I said that the two sections should be read together. That is because, in the present context, many of the matters sought to be introduced into s 89B are not able to be determined without investigation and are already provided for in s 92. Examples include a conclusion that there is a more appropriate remedy, or that the complaint has been dealt with, or should be dealt with, by another authority. I remind the Committee that s 92 provides for considerations such as the complaint being frivolous, vexatious, misconceived or lacking in substance and, importantly, for reasons of public interest or “any other reason”, to take no further action on the complaint, or part of the complaint. While such a decision must, on request of a party, be referred to NCAT, a party requires leave from NCAT to proceed to challenge such a decision.

Let me return to s 89B. I see some merit in providing for other considerations to determine, in the exercise of discretion, whether a complaint is accepted or declined, without the need to undergo investigation and the consequent utilisation of resources. One might be the proposed s 89B(2)(f) – that the President is of the opinion that the complaint, or part of the complaint, is frivolous, vexatious or misconceived. I would not include “lacking in substance”, as that requires investigation and is better dealt with under s 92, where such provision exists. If I may, I would suggest that consideration might be given for an additional provision that extends to a vexatious complainant. I Page 3 of 3 also see merit in a provision enabling the decline of a complaint where it has been dealt with by the President, or an authority of the State, or the Commonwealth.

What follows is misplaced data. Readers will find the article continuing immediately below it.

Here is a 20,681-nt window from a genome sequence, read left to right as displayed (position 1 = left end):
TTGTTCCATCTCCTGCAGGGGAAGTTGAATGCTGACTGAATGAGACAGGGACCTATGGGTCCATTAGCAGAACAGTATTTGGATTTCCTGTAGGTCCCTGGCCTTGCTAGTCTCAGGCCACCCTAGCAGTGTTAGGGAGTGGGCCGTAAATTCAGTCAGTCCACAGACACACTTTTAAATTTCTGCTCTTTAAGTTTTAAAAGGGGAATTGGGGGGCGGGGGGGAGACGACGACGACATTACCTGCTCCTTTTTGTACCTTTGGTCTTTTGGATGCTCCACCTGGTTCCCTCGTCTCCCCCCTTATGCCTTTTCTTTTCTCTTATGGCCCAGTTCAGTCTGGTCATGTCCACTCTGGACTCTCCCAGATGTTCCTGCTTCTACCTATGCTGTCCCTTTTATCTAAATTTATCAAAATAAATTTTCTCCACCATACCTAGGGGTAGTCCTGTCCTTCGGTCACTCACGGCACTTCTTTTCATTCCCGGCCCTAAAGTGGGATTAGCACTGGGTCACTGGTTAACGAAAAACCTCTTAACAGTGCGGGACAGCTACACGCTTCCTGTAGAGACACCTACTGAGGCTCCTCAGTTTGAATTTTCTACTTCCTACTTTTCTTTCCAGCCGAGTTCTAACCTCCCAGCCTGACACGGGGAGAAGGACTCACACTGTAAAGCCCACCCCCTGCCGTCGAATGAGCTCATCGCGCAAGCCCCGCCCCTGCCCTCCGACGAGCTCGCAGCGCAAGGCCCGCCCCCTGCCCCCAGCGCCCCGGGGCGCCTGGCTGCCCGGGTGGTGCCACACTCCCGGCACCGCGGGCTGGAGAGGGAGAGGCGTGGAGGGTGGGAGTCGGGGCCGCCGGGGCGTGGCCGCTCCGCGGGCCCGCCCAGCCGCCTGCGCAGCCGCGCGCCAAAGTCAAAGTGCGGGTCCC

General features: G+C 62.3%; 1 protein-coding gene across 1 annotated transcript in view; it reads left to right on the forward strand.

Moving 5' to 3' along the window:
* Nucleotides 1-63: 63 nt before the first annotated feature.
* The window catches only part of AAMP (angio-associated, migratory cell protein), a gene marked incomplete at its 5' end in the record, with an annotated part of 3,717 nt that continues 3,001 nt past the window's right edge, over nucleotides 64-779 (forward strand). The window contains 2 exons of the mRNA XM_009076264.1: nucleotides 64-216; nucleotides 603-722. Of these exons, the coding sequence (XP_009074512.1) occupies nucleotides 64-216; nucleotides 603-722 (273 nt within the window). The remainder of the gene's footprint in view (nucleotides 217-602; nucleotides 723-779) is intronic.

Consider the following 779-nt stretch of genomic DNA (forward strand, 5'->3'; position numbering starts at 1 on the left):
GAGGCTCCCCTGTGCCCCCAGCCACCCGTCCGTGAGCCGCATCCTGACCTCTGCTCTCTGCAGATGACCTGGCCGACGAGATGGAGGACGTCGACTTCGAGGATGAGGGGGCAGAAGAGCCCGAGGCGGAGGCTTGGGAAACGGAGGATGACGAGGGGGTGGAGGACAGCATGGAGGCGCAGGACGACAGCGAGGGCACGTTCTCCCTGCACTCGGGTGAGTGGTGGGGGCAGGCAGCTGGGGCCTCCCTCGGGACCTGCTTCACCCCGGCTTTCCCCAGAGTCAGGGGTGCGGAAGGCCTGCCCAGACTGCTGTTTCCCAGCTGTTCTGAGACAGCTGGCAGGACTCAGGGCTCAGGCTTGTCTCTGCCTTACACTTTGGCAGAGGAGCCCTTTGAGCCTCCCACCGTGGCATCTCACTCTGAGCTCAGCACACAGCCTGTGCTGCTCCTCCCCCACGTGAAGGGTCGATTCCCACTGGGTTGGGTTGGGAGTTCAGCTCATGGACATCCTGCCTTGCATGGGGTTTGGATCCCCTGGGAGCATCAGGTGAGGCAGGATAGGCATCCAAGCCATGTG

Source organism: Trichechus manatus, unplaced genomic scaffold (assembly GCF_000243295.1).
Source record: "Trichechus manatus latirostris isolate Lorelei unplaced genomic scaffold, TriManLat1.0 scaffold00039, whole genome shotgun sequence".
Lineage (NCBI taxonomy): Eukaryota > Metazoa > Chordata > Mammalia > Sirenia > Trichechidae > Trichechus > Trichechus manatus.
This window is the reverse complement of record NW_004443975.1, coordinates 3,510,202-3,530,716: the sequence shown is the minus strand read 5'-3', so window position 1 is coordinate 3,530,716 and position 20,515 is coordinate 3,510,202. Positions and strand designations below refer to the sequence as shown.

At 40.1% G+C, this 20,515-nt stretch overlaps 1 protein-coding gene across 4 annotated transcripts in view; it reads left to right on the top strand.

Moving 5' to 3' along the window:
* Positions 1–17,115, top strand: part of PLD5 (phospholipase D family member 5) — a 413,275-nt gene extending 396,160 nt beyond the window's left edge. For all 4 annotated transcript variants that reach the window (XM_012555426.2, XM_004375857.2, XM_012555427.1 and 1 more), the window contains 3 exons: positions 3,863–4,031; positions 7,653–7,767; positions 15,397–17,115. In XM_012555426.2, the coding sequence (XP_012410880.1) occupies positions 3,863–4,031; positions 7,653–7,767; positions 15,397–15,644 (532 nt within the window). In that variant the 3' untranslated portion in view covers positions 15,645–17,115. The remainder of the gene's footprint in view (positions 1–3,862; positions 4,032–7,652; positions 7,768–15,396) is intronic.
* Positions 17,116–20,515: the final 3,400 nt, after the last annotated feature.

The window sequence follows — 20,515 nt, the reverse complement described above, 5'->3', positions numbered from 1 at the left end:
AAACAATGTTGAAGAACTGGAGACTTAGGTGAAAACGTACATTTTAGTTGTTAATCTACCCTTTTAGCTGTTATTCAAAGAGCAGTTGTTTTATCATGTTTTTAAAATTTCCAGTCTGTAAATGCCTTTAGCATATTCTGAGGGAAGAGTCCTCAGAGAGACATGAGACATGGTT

Three other general observations. First, questions of jurisdiction by reason of the residence of the respondent are currently under consideration by the Courts. Generally speaking, so far as I am aware, there are matters of legal complexity in the use of, and the receipt of information over, the internet and social media, including where it can be said that the statement was made. Secondly, care should be taken in the insertion of specific definitions that may be inconsistent with existing definitions, or already encompassed by definitions. Thirdly, care should be taken not to introduce uncertainty into the construction of the Act by providing for specific considerations which limit the broad discretion presently available.

I must repeat: I am most strongly of the view that any attempt to change the discretionary “may” to a mandatory “must” in either of s 89B or s 92 are misconceived, serve no purpose, would inhibit the work of ADNSW, be contrary to the public interest, have no demonstrated need or benefit and could well undermine the protections appropriately governed by the Act.

Dr Annabelle Bennett AC SC
President, Anti-Discrimination Board of NSW

Last updated:

07 Jul 2021